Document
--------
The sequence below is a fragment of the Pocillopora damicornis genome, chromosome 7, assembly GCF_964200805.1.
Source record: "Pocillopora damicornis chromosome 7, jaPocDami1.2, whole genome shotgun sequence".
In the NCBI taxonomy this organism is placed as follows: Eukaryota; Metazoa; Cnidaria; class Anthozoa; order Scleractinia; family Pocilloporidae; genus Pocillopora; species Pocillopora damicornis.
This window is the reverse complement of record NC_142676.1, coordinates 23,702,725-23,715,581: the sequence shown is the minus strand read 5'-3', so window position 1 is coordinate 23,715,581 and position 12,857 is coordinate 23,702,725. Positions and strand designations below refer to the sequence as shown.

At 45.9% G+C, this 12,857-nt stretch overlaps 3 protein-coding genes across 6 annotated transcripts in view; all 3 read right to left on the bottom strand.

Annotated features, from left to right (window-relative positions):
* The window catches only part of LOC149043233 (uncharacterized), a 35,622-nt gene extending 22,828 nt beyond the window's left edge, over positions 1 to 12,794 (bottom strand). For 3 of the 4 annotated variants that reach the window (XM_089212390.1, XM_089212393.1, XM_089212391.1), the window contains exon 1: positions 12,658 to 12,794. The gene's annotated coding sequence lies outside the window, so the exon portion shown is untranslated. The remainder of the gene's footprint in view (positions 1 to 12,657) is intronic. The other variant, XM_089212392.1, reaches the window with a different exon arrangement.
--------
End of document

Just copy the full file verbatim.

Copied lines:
The sequence below is a fragment of the Pocillopora damicornis genome, chromosome 7, assembly GCF_964200805.1.
Source record: "Pocillopora damicornis chromosome 7, jaPocDami1.2, whole genome shotgun sequence".
In the NCBI taxonomy this organism is placed as follows: Eukaryota; Metazoa; Cnidaria; class Anthozoa; order Scleractinia; family Pocilloporidae; genus Pocillopora; species Pocillopora damicornis.
This window is the reverse complement of record NC_142676.1, coordinates 23,702,725-23,715,581: the sequence shown is the minus strand read 5'-3', so window position 1 is coordinate 23,715,581 and position 12,857 is coordinate 23,702,725. Positions and strand designations below refer to the sequence as shown.

At 45.9% G+C, this 12,857-nt stretch overlaps 3 protein-coding genes across 6 annotated transcripts in view; all 3 read right to left on the bottom strand.

Annotated features, from left to right (window-relative positions):
* The window catches only part of LOC149043233 (uncharacterized), a 35,622-nt gene extending 22,828 nt beyond the window's left edge, over positions 1 to 12,794 (bottom strand). For 3 of the 4 annotated variants that reach the window (XM_089212390.1, XM_089212393.1, XM_089212391.1), the window contains exon 1: positions 12,658 to 12,794. The gene's annotated coding sequence lies outside the window, so the exon portion shown is untranslated. The remainder of the gene's footprint in view (positions 1 to 12,657) is intronic. The other variant, XM_089212392.1, reaches the window with a different exon arrangement.